The details of the entertainment will be arranged later, it having already been decided to make it all that it should be. Valdosta never lags when a test of hospitality comes and every citizen will do his part toward welcoming to the city the people on the line of road above here.
It is very probable that the meeting tonight will decide all about what kind of entertainment will be given the visitors.

Cauley Hammond Shaw was Ray City Police Chief

Cauley Hammond Shaw (1883-1961)
Ray City Police Chief, 1914

Cauley Hammond Shaw. Image courtesy of Bryan Shaw and www.berriencountyga.com

Cauley Hammond Shaw. Image courtesy of Bryan Shaw and http://www.berriencountyga.com

In 1914 Police Chief Cauley Shaw was the officer responsible for law and order in Ray City, Ga.

The Shaw Family Newsletter: In the Name of the Law by Bryan Shaw, relates that Cauley H. Shaw served as Deputy Sheriff in Berrien County, 1907; Nashville Police Chief, 1908; Milltown City Marshal, 1910; Douglas Police Chief, 1911; Ray City Police Chief, 1914; Willacoochee Police Chief, 1920; and was the first motorcycle police officer in Valdosta, GA.

Shaw Family Newsletter: In the Name of the Law

Shaw Family Newsletter: In the Name of the Law

Cauley Hammond Shaw was born November 5, 1883, a son of Charlton Hines Shaw and Rebecca Jane Devane.  As a boy, he attended the local schools through the 7th grade. In the Census of 1900 Cauley H. Shaw, age 16, is enumerated in his parents’ household. His father owned a farm near Adel, GA where Cauley assisted with the farm labor. Cauley’s elder brother, Lester H. Shaw, worked as a teamster, while his younger siblings attended school.

As a young man, Cauley Shaw entered the profession of  law enforcement, serving as a Deputy Sheriff of Berrien County in 1907.   On January 16, 1907 he married Julia Texas Peters , in Berrien county, GA. She was the daughter of William Peters and Sarah Mathis, born May 20, 1883 in Berrien, GA.

A year later  Cauley accepted the position of Police Chief in Nashville, GA. The newlyweds were blessed with their firstborn child on February 21, 1908, a boy they named James C. Shaw. Tragically, their infant son died just six months later on September 3, 1908 and was laid to rest in Cat Creek Cemetery, Lowndes County, GA. The following year on October 24, 1909 Julia delivered a second child, Julian C. Shaw. Again, tragedy struck, the newborn surviving just a few weeks. The baby Shaw was interred at Cat Creek Cemetery.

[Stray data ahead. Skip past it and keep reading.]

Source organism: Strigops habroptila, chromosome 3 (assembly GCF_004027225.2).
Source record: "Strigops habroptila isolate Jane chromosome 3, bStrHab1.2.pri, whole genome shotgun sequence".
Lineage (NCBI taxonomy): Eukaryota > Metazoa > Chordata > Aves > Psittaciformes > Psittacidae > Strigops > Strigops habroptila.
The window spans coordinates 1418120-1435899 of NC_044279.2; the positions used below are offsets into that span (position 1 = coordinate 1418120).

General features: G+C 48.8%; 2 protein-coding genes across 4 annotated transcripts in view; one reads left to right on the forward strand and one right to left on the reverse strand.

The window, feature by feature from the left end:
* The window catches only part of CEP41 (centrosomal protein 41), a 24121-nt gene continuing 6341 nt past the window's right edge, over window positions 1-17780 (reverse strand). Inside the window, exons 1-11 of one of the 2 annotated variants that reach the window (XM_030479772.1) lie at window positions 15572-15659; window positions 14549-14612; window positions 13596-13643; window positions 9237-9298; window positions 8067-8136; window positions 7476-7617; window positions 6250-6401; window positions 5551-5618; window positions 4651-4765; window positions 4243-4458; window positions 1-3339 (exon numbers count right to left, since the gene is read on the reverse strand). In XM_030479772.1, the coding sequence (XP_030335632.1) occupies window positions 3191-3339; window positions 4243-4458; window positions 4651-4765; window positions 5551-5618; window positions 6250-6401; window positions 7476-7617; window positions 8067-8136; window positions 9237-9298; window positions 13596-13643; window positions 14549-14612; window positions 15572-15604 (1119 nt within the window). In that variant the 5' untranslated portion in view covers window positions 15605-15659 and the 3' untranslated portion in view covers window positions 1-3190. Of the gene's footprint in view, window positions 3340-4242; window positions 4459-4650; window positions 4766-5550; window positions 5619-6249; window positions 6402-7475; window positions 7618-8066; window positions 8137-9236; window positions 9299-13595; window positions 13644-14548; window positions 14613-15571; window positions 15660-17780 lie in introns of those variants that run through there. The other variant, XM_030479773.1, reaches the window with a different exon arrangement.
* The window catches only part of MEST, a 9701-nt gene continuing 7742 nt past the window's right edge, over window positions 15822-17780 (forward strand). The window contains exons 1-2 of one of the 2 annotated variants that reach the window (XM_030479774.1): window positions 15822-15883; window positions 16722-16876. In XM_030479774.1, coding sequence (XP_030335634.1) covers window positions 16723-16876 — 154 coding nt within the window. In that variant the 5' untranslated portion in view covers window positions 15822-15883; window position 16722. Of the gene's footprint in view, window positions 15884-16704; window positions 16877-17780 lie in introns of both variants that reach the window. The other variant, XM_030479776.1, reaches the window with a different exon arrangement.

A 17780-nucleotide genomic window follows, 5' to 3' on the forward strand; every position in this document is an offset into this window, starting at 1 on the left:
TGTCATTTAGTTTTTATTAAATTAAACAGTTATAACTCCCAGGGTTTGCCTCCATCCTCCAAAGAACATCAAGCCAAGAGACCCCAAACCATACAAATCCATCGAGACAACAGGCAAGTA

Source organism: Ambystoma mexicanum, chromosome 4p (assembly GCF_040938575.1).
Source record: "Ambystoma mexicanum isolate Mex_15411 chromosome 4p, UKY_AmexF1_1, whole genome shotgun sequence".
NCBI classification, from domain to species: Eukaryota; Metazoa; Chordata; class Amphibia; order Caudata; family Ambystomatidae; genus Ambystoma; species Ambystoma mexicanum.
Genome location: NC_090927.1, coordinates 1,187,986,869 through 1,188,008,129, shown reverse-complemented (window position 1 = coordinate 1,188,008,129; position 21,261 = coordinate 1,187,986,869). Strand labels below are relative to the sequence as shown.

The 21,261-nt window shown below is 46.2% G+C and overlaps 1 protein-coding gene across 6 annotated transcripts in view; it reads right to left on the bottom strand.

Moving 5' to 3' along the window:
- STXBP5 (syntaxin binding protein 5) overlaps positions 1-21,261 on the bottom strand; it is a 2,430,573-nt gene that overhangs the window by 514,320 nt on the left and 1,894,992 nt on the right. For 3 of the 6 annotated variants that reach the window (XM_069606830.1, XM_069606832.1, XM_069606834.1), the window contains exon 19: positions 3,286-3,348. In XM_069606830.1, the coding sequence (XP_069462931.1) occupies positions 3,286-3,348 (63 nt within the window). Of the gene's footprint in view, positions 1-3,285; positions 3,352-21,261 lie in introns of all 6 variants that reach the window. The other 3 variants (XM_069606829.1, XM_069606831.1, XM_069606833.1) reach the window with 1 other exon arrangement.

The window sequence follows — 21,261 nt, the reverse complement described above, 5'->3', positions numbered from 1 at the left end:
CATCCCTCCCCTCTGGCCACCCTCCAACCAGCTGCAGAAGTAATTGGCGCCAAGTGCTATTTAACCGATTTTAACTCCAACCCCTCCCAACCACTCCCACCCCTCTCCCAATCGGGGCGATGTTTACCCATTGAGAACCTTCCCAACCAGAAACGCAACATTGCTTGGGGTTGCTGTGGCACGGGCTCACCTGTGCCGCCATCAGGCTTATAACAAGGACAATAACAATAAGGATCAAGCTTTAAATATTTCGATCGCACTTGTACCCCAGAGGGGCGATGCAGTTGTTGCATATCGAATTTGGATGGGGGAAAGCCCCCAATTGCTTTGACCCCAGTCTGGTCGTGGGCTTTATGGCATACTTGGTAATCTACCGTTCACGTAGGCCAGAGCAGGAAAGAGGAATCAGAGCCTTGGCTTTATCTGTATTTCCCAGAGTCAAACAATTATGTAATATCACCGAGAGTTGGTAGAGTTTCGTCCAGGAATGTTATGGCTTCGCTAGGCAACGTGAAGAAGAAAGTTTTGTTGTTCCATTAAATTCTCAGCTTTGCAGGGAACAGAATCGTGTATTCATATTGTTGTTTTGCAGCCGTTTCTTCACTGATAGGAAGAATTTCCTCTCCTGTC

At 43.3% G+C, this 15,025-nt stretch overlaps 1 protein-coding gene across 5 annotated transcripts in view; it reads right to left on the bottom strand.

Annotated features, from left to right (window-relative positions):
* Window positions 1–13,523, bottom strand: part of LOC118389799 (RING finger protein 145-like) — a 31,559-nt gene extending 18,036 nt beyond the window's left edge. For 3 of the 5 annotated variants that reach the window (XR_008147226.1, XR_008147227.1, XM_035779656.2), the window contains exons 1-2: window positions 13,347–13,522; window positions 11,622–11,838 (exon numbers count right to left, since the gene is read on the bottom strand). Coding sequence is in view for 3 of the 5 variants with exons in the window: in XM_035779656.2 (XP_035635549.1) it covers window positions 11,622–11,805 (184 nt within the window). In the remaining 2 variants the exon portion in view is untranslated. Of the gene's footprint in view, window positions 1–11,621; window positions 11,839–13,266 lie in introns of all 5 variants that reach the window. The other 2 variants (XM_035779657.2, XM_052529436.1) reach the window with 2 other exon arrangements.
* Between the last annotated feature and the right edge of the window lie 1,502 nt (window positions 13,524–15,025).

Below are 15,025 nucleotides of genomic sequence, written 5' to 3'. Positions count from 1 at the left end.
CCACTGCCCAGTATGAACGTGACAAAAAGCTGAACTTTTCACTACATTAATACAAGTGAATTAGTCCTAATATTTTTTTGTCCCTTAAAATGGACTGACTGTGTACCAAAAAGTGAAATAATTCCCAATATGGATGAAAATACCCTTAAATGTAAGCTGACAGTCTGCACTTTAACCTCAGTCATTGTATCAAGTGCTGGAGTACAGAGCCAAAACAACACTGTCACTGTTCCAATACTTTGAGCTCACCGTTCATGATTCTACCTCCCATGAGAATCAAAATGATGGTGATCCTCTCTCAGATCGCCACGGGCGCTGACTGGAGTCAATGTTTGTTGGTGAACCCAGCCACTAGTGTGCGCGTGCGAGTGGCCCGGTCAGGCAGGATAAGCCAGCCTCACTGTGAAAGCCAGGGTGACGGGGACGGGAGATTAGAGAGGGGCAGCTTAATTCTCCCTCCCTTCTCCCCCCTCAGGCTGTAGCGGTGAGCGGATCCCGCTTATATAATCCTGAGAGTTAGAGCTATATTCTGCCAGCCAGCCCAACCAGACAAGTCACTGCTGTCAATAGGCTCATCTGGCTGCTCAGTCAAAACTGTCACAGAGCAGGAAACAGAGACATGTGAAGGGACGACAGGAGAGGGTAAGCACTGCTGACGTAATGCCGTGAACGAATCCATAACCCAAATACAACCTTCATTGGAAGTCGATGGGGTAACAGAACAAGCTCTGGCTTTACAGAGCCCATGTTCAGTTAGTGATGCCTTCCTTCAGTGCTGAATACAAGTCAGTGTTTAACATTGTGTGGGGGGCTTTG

In April of 1910, Cauley and Julia were found in Hazelhurst. GA. They were boarding in the household of Rebecca W. Barber, widow of Dr. John W. Barber. Cauley owned a barbershop where he worked on his own account. Soon, though, Cauley returned to police work, serving as City Marshal of Milltown (now Lakeland, GA) in 1910, and Police Chief of Douglas, GA in 1911.

In 1913 a third child was born to Cauley and Julia, a daughter they named Hazel Annie. By this time, Cauley Shaw had moved his young family back to Ray City, GA where he served as Chief of Police.

Bryan Shaw relates an incident report from the Nashville Herald, October 9, 1914:

Considerable excitement was occasioned here Monday by a report that Cauley and Bruner Shaw and two other young men of Ray’s Mill had been shot about twelve miles down the Valdosta Road. Several gentlemen from here went in an automobile. But when they reached the scene, they found that the wounds were not serious. A negro for whom they had a warrant, shot at them with a shotgun loaded with bird shot.

Again, January 22 , 1915:

 Officers at Ray’s Mill raided a skin game a few nights ago and brought in ten colored men and boys.